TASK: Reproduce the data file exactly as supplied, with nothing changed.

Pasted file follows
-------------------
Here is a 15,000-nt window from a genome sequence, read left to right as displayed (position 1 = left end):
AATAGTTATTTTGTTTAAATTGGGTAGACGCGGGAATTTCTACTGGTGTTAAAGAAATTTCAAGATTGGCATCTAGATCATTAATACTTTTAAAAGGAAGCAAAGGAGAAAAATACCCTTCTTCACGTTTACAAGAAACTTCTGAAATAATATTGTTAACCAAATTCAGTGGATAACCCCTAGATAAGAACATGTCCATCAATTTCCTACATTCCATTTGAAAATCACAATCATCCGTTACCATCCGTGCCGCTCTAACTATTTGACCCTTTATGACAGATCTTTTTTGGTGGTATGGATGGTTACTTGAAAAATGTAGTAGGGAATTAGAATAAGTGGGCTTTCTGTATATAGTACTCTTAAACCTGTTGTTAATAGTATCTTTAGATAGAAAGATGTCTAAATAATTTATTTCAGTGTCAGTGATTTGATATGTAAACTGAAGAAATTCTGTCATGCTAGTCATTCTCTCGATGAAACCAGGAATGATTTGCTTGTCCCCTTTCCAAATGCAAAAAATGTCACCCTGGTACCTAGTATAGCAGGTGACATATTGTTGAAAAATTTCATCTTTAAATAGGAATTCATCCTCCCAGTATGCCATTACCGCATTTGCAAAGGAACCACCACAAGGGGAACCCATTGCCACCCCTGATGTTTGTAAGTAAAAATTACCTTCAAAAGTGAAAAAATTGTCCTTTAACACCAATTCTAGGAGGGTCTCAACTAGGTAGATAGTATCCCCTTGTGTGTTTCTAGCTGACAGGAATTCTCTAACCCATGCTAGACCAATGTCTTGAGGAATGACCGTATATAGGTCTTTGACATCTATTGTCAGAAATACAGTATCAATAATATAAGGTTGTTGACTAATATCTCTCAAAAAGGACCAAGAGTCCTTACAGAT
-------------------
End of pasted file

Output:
Here is a 15,000-nt window from a genome sequence, read left to right as displayed (position 1 = left end):
AATAGTTATTTTGTTTAAATTGGGTAGACGCGGGAATTTCTACTGGTGTTAAAGAAATTTCAAGATTGGCATCTAGATCATTAATACTTTTAAAAGGAAGCAAAGGAGAAAAATACCCTTCTTCACGTTTACAAGAAACTTCTGAAATAATATTGTTAACCAAATTCAGTGGATAACCCCTAGATAAGAACATGTCCATCAATTTCCTACATTCCATTTGAAAATCACAATCATCCGTTACCATCCGTGCCGCTCTAACTATTTGACCCTTTATGACAGATCTTTTTTGGTGGTATGGATGGTTACTTGAAAAATGTAGTAGGGAATTAGAATAAGTGGGCTTTCTGTATATAGTACTCTTAAACCTGTTGTTAATAGTATCTTTAGATAGAAAGATGTCTAAATAATTTATTTCAGTGTCAGTGATTTGATATGTAAACTGAAGAAATTCTGTCATGCTAGTCATTCTCTCGATGAAACCAGGAATGATTTGCTTGTCCCCTTTCCAAATGCAAAAAATGTCACCCTGGTACCTAGTATAGCAGGTGACATATTGTTGAAAAATTTCATCTTTAAATAGGAATTCATCCTCCCAGTATGCCATTACCGCATTTGCAAAGGAACCACCACAAGGGGAACCCATTGCCACCCCTGATGTTTGTAAGTAAAAATTACCTTCAAAAGTGAAAAAATTGTCCTTTAACACCAATTCTAGGAGGGTCTCAACTAGGTAGATAGTATCCCCTTGTGTGTTTCTAGCTGACAGGAATTCTCTAACCCATGCTAGACCAATGTCTTGAGGAATGACCGTATATAGGTCTTTGACATCTATTGTCAGAAATACAGTATCAATAATATAAGGTTGTTGACTAATATCTCTCAAAAAGGACCAAGAGTCCTTACAGAT